YOU know you have emerged as a genuine force in world football when the hipsters start to turn their attention somewhere else.

There is nobody gaining a raft of retweets on Twitter or getting thumbs-up "likes" on Facebook for offering their detailed insight on Belgium's chances at this World Cup.

Man, that was soooooooo 2012. The soccerati have moved on, dressed instead in their Ecuador replica tops as they bang on about why Miralem Pjanic is key to Bosnia and Herzegovina's prospects of making it out of the group.

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Belgium, then, have returned to the mainstream. It is now 28 years since Guy Thys' side reached the World Cup semi-finals in Mexico, and 12 since Belgium reached a major tournament at all. It has been a long wait for them but they are back now and not just to make up the numbers. You cannot have a crop of players this talented, most operating out of Europe's biggest leagues, and still be considered dark horses. A lack of tournament experience may go against them in comparison with favourites such as Brazil and Argentina but in every other category - form, pedigree, strength in depth - they stack up as well as anybody.

A successful club campaign does not always guarantee similar success on the international front but it rarely does any harm.

In Belgium's squad there are a number who concluded the season laden with silverware. Thibaut Courtois and Toby Alderweireld helped Atletico Madrid win the Primera Division and reach the Champions League final.

Daniel van Buyten won a German double with Bayern Munich. Vincent Kompany captained Manchester City to the Barclays Premier League title, Thomas Vermaelen - linked with a move to Manchester United - was part of Arsenal's FA Cup-winning squad (although he did not get on), and Dries Mertens won the Coppa Italia with Napoli.

Anthony Vanden Borre won the Belgian title with Anderlecht. None of that means Belgium will be similarly prosperous, but having a group with a winning mentality can only go in their favour.

Even those who did not win anything domestically still improved their reputations. Simon Mignolet was terrific for Liverpool, Jan Vertonghen played almost 40 times for Tottenham Hotspur, Steven Defour was pivotal for Porto, Eden Hazard lit up the Chelsea team, and both Romelu Lukaku and Kevin Mirallas were effective for Everton.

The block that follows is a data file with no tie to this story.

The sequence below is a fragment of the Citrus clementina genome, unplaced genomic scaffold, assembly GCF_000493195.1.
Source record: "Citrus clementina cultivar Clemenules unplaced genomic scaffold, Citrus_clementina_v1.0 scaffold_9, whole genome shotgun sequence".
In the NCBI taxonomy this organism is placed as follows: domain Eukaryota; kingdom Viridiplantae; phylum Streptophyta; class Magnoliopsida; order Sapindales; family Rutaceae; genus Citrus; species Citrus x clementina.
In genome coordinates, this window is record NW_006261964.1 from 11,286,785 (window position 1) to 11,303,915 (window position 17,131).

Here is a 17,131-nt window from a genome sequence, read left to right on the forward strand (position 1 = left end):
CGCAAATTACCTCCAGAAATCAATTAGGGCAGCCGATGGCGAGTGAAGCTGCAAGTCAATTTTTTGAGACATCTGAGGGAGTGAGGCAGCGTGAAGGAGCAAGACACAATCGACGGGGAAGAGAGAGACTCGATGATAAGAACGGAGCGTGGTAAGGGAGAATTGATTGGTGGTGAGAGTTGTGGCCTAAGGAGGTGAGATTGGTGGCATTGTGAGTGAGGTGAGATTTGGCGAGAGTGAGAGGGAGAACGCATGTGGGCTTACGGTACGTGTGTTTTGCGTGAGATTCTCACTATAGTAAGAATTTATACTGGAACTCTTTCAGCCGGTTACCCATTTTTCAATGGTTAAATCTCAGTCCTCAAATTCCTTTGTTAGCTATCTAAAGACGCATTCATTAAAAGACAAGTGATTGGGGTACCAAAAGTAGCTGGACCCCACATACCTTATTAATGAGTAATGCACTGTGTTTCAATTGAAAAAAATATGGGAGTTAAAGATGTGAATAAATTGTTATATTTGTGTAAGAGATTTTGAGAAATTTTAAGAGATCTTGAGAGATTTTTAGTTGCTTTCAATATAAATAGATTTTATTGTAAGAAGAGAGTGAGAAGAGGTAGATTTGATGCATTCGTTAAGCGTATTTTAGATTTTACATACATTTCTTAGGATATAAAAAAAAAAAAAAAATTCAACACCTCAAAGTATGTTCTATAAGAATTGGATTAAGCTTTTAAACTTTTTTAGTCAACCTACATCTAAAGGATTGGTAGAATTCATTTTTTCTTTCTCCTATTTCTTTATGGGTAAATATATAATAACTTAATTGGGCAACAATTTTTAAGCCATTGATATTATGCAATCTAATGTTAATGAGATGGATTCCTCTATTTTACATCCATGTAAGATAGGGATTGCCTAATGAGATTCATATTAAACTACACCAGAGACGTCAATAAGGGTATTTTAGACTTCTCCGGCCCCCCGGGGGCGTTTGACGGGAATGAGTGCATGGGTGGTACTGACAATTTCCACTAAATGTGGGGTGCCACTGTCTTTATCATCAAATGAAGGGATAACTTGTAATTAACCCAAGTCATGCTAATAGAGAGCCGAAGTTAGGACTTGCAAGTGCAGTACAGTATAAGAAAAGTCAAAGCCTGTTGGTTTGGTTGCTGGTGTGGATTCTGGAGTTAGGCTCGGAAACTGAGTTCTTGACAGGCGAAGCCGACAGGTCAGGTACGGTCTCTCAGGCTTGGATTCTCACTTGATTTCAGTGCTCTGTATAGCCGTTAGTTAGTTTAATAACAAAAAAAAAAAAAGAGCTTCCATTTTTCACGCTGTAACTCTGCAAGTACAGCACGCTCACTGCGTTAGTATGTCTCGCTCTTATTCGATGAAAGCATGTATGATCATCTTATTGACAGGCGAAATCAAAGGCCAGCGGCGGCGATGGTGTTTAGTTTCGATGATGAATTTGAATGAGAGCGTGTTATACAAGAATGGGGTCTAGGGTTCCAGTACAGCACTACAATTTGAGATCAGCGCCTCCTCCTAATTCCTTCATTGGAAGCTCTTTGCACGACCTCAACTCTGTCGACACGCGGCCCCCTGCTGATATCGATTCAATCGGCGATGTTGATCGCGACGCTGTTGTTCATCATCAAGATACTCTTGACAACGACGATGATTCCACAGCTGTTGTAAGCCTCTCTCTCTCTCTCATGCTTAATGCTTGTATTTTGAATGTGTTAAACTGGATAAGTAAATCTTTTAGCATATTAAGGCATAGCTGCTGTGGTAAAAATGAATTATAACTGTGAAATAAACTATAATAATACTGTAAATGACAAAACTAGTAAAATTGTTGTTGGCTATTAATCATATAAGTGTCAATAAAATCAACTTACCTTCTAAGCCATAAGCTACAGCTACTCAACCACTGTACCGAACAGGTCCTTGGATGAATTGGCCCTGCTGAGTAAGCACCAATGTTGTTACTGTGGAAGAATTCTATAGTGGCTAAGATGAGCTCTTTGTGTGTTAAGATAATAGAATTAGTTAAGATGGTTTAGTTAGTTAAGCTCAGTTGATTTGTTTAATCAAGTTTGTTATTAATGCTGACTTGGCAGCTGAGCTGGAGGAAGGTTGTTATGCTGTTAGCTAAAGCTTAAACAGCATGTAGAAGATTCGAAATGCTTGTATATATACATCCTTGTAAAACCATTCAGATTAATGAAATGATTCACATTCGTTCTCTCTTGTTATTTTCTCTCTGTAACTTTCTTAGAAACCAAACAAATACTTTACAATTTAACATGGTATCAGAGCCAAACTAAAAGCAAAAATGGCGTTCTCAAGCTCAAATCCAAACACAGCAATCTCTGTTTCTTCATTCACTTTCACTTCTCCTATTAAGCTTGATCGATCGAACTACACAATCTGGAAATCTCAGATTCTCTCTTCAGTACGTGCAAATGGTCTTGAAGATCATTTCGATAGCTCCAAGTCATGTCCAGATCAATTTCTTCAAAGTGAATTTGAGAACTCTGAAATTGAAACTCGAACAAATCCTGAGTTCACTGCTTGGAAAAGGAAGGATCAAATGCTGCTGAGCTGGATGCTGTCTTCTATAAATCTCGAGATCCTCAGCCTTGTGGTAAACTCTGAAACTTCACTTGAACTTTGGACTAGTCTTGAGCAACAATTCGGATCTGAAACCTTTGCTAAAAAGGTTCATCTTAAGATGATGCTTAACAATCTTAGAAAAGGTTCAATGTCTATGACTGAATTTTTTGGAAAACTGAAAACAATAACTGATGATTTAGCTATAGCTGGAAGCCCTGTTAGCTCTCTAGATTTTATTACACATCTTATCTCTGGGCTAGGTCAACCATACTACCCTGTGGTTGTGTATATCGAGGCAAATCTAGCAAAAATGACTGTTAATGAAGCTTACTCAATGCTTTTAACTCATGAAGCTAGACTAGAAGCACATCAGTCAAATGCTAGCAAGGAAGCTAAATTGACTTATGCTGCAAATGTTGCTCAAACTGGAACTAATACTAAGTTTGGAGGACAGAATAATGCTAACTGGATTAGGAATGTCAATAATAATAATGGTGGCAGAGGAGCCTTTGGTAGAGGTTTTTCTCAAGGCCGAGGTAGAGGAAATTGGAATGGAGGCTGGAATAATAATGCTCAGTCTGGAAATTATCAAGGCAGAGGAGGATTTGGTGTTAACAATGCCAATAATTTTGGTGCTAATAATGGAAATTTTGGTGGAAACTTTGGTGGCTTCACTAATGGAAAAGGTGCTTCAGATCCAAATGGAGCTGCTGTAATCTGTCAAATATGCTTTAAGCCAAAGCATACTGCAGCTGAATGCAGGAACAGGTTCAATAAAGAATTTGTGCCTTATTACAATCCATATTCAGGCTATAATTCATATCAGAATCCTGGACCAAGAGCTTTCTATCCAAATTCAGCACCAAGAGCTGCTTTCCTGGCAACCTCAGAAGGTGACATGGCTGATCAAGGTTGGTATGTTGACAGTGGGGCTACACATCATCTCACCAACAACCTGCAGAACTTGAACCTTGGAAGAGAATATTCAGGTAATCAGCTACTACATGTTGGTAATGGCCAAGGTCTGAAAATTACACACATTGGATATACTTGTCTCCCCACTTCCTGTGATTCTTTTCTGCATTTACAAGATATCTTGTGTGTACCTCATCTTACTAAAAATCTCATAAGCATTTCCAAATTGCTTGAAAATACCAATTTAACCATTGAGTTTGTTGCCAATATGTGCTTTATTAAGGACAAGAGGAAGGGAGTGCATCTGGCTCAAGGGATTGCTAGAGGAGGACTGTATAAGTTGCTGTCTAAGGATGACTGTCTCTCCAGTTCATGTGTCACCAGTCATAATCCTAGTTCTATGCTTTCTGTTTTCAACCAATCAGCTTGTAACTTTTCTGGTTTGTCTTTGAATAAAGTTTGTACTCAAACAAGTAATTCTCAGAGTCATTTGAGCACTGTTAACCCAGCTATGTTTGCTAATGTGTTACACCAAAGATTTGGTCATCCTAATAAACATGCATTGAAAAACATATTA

And if that was not enough, Belgium were even able to persuade Manchester United's Adnan Januzaj to throw in his lot with them as well, thus ending England's faint chances of recruiting the Brussels-born forward of Kosovan stock.

If every squad at the World Cup has a few lesser lights then it is difficult to see who in the Belgium group is the supposed weak link. Sammy Bossut, the third-choice goalkeeper, plays for Waregem, the team that finished fourth in the Belgian top division, while Divock Origi, perhaps not a household name, is a 19 year-old striker with Lille in France's Ligue 1 and another tipped for great things.

They seem well stocked in just about every area of the pitch, even without Christian Benteke who misses out due to injury.

How far they can go, then, would seem to depend on how well they handle the pressure and expectation. They have been placed in Group H with opponents who will offer a stern examination of their credentials without derailing their progress at this juncture.

They open this evening against an obdurate Algerian side, take on Russia on Saturday, then conclude against South Korea a week on Thursday. Should they win the group as expected, they will likely face either Portugual, USA or Ghana in the last 16. Should they progress beyond that, plenty will take notice. "I have never said we are favourites or underdogs," said Marc Wilmots, the manager and scorer of Belgium's last World Cup goal in 2002.

"The players will be hungry and this is what gives us strength. Pressure is when you have a child who is sick and in the hospital.

"Here, it is pure pleasure. Is this a golden generation? We'll see when we will do something.

"We must close the history book and write our own history."